La fuite en Égypte by Eugène Girardet

La fuite en Égypte by Eugène Girardet


And when they were departed, behold, the angel of the Lord appeareth to Joseph in a dream, saying, Arise, and take the young child and his mother, and flee into Egypt, and be thou there until I bring thee word: for Herod will seek the young child to destroy him.

When he arose, he took the young child and his mother by night, and departed into Egypt:

-Matthew 2:13,14

The subject of the Holy Family’s flight into Egypt has been depicted by nearly all of the great Old Masters, including Raphael, Albrecht Dürer, Rubens, and Rembrandt. This is despite none of these artists having visited the Middle East.  Eugène Girardet painted this work after and 1890s trip to Egypt in the 1890s. Having seen the pyramids himself, he places Joseph, Mary, and the Christ child riding on a donkey in the deserts of Giza.

The artist draws a direct comparison between the pyramids, built as monuments to the sun-worshipping Pharaohs and the Christ child. As the sun rises in the East, it passes behind the Infant’s head, creating a halo and illuminating the pyramids. Girardet seems to indicate that the Christ Child’s influence eclipsed the wealth and power of the Pharaohs.


At this moment, when world experiences the greatest refugee crisis in history, the story of the Holy Family takes on an increased significance. 

Joseph was warned to take his family to Egypt just as Herod the Great, who sent his soldier to massacre the Innocent children of Bethlehem — a despicable and misguided precautionary effort to retain his rule. The Holy Family fled at a moment’s notice, at night. Girardet captures the difficulty of the journey. The family carries little but the clothes they wear. They push against the dusty wind in a dessert barren as far as the eye can see. 

According to most scholars, the Holy Family spent between two and eight years in Egypt. This means that the adult Christ would have been old enough to remember living in a foreign land, far away from relatives and without a home. This brings greater significance to Christ’s later response to a disciple looking to join his mission:

And Jesus saith unto him, The foxes have holes, and the birds of the air have nests; but the Son of man hath not where to lay his head.

-Matthew 8:20


Eugène Alexis Girardet was born to Swiss parents in Paris. For generations, the Girardets had been prominent printers. His father was a successful engraver and lithographer, who made his living copying the works of more well-known artists for the masses. When Eugène was accepted to the prestigious École des Beaux-Arts de Paris, he joined the first ranks of French artists. There Girardet became the protege of Jean-Léon Gèrôme (French, DATES), among the most influential artists of the nineteenth century.

In 1877, Girardet was one of the founders of the Société des Peintres Orientalistes Français (Society of French Orientalist Painters), reflecting a greater European interest in exploring and learning about the Middle East. He travelled to Tunisia, Algeria, Egypt and Palestine, capturing native people and customs, much like a visual anthropologist. And, his works were put on display at the Paris and Orientalist Salons for French audiences, for whom they were as much about art as about exploration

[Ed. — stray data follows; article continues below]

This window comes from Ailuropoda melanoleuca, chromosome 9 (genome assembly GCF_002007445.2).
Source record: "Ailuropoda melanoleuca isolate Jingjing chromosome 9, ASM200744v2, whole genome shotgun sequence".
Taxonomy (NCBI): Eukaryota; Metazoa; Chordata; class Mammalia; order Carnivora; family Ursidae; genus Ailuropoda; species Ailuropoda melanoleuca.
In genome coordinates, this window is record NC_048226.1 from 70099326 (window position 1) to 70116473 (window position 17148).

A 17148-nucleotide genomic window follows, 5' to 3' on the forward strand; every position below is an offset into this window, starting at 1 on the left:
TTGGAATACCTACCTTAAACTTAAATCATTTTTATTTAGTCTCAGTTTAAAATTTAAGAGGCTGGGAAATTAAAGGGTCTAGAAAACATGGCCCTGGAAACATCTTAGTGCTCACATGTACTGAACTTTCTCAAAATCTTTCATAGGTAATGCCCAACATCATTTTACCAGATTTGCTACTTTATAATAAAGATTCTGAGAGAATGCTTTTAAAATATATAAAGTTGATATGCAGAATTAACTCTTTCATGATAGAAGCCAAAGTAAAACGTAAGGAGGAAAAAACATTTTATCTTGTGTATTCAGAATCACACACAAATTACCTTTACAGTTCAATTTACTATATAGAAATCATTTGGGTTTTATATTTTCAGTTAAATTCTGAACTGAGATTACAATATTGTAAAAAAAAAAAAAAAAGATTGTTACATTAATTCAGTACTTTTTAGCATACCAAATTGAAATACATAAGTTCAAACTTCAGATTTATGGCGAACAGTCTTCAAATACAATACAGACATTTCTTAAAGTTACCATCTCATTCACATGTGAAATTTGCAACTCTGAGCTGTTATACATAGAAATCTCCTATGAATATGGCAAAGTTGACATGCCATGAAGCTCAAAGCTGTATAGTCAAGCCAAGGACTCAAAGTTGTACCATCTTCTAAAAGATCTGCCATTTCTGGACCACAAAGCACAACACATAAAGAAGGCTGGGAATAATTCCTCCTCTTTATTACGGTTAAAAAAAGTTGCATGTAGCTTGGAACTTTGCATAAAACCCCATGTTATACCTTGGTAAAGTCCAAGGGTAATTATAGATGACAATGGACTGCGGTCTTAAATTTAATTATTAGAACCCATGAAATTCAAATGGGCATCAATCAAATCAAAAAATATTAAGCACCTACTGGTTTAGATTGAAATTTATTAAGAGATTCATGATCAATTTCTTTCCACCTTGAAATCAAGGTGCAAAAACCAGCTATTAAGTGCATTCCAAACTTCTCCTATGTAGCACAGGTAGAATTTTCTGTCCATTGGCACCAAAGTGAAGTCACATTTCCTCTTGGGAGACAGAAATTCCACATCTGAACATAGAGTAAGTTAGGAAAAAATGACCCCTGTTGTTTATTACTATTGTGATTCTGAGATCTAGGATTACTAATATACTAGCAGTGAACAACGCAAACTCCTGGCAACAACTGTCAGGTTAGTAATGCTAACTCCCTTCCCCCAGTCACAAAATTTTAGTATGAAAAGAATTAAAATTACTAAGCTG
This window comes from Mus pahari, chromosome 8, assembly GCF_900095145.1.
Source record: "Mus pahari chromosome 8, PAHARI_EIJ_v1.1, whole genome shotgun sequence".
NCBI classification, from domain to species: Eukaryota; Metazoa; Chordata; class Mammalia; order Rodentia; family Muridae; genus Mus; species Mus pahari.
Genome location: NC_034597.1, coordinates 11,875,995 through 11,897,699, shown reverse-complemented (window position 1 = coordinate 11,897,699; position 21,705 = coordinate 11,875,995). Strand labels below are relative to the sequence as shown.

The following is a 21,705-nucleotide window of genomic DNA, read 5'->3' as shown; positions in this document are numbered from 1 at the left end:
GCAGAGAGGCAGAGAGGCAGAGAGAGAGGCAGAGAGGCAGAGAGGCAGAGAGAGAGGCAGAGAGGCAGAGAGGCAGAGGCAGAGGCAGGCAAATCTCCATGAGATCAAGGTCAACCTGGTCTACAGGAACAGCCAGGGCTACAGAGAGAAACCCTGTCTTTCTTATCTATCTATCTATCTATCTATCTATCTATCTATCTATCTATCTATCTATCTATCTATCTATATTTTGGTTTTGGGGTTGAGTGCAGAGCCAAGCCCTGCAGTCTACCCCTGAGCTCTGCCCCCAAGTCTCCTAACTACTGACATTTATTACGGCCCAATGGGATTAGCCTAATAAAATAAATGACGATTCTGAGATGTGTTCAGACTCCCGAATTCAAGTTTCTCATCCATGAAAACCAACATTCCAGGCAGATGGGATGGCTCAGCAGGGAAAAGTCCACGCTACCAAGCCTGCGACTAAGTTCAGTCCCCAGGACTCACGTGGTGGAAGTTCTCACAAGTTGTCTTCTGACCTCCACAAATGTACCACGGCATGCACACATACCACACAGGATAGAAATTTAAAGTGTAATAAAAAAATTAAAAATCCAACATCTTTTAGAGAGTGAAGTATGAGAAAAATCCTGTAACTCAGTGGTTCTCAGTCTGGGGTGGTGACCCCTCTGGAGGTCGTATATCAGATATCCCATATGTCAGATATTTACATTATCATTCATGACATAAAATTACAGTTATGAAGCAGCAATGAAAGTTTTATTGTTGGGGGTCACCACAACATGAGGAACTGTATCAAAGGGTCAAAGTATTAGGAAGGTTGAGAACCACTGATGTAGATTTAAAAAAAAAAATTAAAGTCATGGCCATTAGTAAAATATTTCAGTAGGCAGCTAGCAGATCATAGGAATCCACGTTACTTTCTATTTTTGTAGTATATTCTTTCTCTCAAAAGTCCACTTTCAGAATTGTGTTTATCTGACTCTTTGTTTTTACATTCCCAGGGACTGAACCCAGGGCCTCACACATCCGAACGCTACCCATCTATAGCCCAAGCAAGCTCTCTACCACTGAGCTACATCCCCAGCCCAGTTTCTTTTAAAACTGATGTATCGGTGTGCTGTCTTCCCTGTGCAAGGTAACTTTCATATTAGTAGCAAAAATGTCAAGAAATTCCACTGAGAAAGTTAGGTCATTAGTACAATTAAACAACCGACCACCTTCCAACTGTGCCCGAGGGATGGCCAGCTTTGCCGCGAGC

In 1897, the year that Girardet was working on his painting, Gèrôme was working on his own version of the work, a sculpture focusing exclulsively on Mary and Christ. 


Jean Léon Gérôme (French, 1824-1904) La Fuit en Egypte (Flight into Egypt) 78 by 63 cm. (1897) Bronze patinated with polychrome. Purchased by Anthony’s Fine Art in London. Now in the BYU Museum of Art Collection.

It is likely that Girardet saw his mentor’s version and let it influence his own. But, where Gèrôme depicts a calm scene, Girardet captures the travail in the midst of history and beauty.


The frame is original to the work and was chosen by Eugéne Girardet. The decorative script running along its border is an elaborate reproduction of the first portion of the Islamic creed, the shahada, which states “There is no God but God alone.” (It also translates as “God is victorious.”) 


Frame from Girardet’s Flight into Egypt, above. And script from the entrance to Alhambra Palace, Córdoba.

From the earliest time, the script appears on Islamic structure, including the Dome of the Rock in Jerusalem. This particular version looks very similar to an inscription on Spain’s Alhambra Palace in Córdoba. Similar motifs and excepts from the shahada can be found on architectural works all around the world at the end of the nineteenth century, including the LDS Temple in Manti, Utah, which included such designs on the hardware of its interior doors.

Manti Temple Door Knob with Arabic script designed by John Patrick Reed, c. 1880.